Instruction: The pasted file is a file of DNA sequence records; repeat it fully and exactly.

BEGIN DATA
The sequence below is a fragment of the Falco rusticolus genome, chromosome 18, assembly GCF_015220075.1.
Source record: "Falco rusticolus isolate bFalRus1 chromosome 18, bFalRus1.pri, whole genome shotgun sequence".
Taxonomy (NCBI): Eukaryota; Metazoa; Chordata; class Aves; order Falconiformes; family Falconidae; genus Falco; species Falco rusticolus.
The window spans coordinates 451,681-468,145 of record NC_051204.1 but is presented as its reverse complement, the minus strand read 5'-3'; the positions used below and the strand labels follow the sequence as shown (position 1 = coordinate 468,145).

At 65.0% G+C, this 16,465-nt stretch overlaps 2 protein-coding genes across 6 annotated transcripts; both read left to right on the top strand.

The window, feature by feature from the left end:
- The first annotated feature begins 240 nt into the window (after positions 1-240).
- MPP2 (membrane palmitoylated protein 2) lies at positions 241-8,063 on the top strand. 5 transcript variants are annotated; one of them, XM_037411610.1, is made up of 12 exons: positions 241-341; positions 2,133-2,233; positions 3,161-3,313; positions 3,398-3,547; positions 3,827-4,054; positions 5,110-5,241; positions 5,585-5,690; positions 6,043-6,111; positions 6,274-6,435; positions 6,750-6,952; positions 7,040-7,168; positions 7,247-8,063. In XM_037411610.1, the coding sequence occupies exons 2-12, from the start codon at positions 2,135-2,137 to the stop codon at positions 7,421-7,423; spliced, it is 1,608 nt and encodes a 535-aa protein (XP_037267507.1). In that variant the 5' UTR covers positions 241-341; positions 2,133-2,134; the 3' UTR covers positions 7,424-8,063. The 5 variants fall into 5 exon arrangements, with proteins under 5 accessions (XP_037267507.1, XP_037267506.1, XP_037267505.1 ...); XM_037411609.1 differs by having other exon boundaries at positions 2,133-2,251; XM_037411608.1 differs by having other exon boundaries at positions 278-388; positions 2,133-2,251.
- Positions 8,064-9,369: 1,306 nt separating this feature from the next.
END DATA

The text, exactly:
The sequence below is a fragment of the Falco rusticolus genome, chromosome 18, assembly GCF_015220075.1.
Source record: "Falco rusticolus isolate bFalRus1 chromosome 18, bFalRus1.pri, whole genome shotgun sequence".
Taxonomy (NCBI): Eukaryota; Metazoa; Chordata; class Aves; order Falconiformes; family Falconidae; genus Falco; species Falco rusticolus.
The window spans coordinates 451,681-468,145 of record NC_051204.1 but is presented as its reverse complement, the minus strand read 5'-3'; the positions used below and the strand labels follow the sequence as shown (position 1 = coordinate 468,145).

At 65.0% G+C, this 16,465-nt stretch overlaps 2 protein-coding genes across 6 annotated transcripts; both read left to right on the top strand.

The window, feature by feature from the left end:
- The first annotated feature begins 240 nt into the window (after positions 1-240).
- MPP2 (membrane palmitoylated protein 2) lies at positions 241-8,063 on the top strand. 5 transcript variants are annotated; one of them, XM_037411610.1, is made up of 12 exons: positions 241-341; positions 2,133-2,233; positions 3,161-3,313; positions 3,398-3,547; positions 3,827-4,054; positions 5,110-5,241; positions 5,585-5,690; positions 6,043-6,111; positions 6,274-6,435; positions 6,750-6,952; positions 7,040-7,168; positions 7,247-8,063. In XM_037411610.1, the coding sequence occupies exons 2-12, from the start codon at positions 2,135-2,137 to the stop codon at positions 7,421-7,423; spliced, it is 1,608 nt and encodes a 535-aa protein (XP_037267507.1). In that variant the 5' UTR covers positions 241-341; positions 2,133-2,134; the 3' UTR covers positions 7,424-8,063. The 5 variants fall into 5 exon arrangements, with proteins under 5 accessions (XP_037267507.1, XP_037267506.1, XP_037267505.1 ...); XM_037411609.1 differs by having other exon boundaries at positions 2,133-2,251; XM_037411608.1 differs by having other exon boundaries at positions 278-388; positions 2,133-2,251.
- Positions 8,064-9,369: 1,306 nt separating this feature from the next.